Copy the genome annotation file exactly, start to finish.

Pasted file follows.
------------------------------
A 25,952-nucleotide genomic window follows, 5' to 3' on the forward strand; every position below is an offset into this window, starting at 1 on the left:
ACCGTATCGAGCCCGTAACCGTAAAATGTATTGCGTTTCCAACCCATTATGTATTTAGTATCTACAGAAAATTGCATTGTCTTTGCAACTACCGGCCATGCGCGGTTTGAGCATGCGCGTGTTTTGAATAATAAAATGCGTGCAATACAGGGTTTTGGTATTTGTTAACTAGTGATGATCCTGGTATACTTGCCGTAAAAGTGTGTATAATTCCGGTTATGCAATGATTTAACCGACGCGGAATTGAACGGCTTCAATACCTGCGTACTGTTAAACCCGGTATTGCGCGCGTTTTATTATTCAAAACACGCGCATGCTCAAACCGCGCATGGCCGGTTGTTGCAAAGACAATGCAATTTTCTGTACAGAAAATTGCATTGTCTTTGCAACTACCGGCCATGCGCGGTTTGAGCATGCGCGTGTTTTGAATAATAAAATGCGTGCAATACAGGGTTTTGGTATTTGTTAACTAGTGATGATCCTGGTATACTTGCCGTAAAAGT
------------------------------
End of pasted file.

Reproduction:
A 25,952-nucleotide genomic window follows, 5' to 3' on the forward strand; every position below is an offset into this window, starting at 1 on the left:
ACCGTATCGAGCCCGTAACCGTAAAATGTATTGCGTTTCCAACCCATTATGTATTTAGTATCTACAGAAAATTGCATTGTCTTTGCAACTACCGGCCATGCGCGGTTTGAGCATGCGCGTGTTTTGAATAATAAAATGCGTGCAATACAGGGTTTTGGTATTTGTTAACTAGTGATGATCCTGGTATACTTGCCGTAAAAGTGTGTATAATTCCGGTTATGCAATGATTTAACCGACGCGGAATTGAACGGCTTCAATACCTGCGTACTGTTAAACCCGGTATTGCGCGCGTTTTATTATTCAAAACACGCGCATGCTCAAACCGCGCATGGCCGGTTGTTGCAAAGACAATGCAATTTTCTGTACAGAAAATTGCATTGTCTTTGCAACTACCGGCCATGCGCGGTTTGAGCATGCGCGTGTTTTGAATAATAAAATGCGTGCAATACAGGGTTTTGGTATTTGTTAACTAGTGATGATCCTGGTATACTTGCCGTAAAAGT